EUROPEAN CONVENTION: FINAL COMPROMISE ON CONSTITUTION LEAVES IGC LITTLE ROOM FOR MANOEUVRE.
Immigration and access to the labour market.
Following the plenary session on July 4, the Praesidium presented a revised version to Convention members on July 9 in which one can but note that of the thirteen amendments tabled, several were manifestly more political than technical as acknowledged by the head of the European Parliament delegation and Praesidium member Inigo Mendez de Vigo. In order to satisfy the Germany, it is henceforth expressly stated that Article 163, which shifts immigration policy to qualified majority voting (QMV) "does not affect the right of Member States to set entry volumes for third-country nationals entering their territory from third countries to seek paid or unpaid employment". Regarding economic governance, a new Article 185 stipulates without formalising the Eurogroup, that the Euro-zone Member States can step up their co-ordination of economic and budgetary co-operation. An addition to Article 278 extends the competence of the Court of Justice to appeals by natural and legal persons against restrictive measures taken against them under the Common Foreign and Security Policy. The other amendments are essentially editorial or guarantee consultation of the European Parliament.
Was it necessary to go further? Valery Giscard d'Estaing was convinced of this at least on one point: Article 212 on commercial policy should be reworded in order to reassure France as to the continued existence of the "cultural exception", i.e. protection for the French and European film industries in the face of Hollywood in the context of World Trade Organisation (WTO) negotiations. Following the gesture towards Germany on access to labour markets for immigrants, this move finally ensured French support for the draft Constitution. Whereas he had initially failed to find a sufficient number of allies within the Praesidium to press this point, a window of opportunity opened up on July 9, several voices, notably Danish and Latvian Government representatives Henning Christophersen and Sandra Kalniete supporting their French counterpart Pascale Andreani's demand for the maintenance of QMV within the Council of Ministers on trade in audiovisual and cultural services.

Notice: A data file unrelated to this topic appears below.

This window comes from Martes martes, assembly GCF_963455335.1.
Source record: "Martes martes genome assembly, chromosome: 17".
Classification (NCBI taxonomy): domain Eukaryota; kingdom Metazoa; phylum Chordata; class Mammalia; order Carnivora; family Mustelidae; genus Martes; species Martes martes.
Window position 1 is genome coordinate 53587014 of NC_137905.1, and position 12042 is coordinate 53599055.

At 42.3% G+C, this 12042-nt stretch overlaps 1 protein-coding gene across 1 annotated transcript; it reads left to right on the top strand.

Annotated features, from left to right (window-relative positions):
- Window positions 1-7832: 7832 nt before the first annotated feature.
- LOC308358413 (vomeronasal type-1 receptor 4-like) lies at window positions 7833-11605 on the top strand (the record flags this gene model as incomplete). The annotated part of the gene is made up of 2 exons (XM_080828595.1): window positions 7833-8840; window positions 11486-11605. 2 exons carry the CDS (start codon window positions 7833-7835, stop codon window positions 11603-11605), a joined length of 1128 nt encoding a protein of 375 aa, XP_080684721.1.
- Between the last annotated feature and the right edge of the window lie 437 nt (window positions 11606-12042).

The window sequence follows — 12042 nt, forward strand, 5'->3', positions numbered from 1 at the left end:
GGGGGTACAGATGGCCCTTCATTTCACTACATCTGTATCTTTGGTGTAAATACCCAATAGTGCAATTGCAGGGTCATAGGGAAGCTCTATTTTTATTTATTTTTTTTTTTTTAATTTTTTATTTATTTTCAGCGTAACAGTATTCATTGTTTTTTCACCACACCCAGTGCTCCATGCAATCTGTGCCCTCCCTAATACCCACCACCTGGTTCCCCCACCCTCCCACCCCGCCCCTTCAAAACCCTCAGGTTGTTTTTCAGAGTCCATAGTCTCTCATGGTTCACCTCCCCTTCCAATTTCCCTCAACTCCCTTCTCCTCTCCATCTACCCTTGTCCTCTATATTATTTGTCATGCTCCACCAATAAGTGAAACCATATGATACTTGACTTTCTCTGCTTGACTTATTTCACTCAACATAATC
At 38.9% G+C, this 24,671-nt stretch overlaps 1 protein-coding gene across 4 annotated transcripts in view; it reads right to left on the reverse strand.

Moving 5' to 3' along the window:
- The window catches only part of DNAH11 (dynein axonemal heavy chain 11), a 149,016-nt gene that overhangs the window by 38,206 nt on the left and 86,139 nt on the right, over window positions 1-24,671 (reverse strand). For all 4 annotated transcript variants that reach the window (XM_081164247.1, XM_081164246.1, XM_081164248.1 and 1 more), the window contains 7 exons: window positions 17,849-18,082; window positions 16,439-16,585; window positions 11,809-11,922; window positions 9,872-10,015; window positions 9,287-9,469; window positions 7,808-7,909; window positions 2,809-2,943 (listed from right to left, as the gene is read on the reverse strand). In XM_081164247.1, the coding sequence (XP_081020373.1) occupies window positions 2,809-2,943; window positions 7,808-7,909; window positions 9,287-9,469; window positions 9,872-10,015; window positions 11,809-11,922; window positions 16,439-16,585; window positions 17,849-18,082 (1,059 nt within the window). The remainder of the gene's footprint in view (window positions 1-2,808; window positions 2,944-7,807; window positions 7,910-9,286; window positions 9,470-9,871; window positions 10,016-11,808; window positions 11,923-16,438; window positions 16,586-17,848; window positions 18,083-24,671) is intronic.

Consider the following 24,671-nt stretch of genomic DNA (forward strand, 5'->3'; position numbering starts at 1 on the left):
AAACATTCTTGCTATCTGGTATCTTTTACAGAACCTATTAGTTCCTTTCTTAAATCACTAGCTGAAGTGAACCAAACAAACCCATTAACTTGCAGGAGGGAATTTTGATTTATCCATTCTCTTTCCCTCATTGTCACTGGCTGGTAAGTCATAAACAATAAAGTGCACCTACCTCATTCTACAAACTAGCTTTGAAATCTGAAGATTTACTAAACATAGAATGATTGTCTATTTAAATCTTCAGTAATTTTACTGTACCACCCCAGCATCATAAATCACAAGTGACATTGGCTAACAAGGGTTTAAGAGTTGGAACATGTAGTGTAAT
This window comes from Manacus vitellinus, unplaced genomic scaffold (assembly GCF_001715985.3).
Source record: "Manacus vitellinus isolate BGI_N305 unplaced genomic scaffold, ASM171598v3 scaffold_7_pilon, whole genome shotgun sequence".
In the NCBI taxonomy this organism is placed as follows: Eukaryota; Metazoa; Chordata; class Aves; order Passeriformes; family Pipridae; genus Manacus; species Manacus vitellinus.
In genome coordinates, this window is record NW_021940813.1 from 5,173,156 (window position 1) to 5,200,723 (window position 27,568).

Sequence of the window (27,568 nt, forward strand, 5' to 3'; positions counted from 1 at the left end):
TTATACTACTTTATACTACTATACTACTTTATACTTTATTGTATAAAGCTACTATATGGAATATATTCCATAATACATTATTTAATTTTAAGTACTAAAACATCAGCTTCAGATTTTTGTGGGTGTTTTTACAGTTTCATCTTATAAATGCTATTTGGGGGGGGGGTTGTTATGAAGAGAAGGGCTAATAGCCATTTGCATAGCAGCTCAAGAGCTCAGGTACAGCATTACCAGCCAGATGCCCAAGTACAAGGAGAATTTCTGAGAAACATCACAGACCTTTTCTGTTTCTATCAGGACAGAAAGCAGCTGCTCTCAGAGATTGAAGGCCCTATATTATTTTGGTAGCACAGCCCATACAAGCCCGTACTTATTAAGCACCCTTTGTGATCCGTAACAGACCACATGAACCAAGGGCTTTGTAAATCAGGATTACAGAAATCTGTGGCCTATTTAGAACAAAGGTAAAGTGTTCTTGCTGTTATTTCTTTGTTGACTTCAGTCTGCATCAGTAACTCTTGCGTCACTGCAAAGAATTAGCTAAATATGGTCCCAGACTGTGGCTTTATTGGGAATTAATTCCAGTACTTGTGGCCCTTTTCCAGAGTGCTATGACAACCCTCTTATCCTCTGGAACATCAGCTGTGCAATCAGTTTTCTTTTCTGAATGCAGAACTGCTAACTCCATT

As a result, Mr Giscard d'Estaing was able to re-launch the debate at the Praesidium meeting on the evening of July 9, supported by Vice-Presidents Jean-Luc Dehaene and Giuliano Amato. An amendment to Article 212 protecting the interests of Greece and Denmark in trade in maritime services, Mr Christophersen pressed for a modification of the paragraph on trade in audiovisual and cultural services. Meanwhile, the addition of the word linguistic after "cultural diversity" finally convinced the Slovenian representative on the Praesidum, Alojz Peterle. Forcing the neutrality of the British Parliament's representative Gisella Stuart, but buoyed by the active - an unexpected - support of Irish Parliament representative John Bruton, Mr Giscard d'Estaing still had a fight on his hands to convince Commissioner Michel Barnier and above all the Spanish representative Alfonso Dastis for the Praesidium to endorse the following formula: "The Council also rules unanimously on the negotiation and conclusion of agreements on trade in cultural and audiovisual services where these risk damaging the cultural and linguistic diversity of the Union". A first analysis by legal experts suggest this formula will not prevent general use of QMV in the area of audiovisual services, but will maintain something akin to a right of veto where a Member State feels that the measure envisaged might affect its internal organisation regarding he funding, distribution and dissemination of audiovisual and cultural products.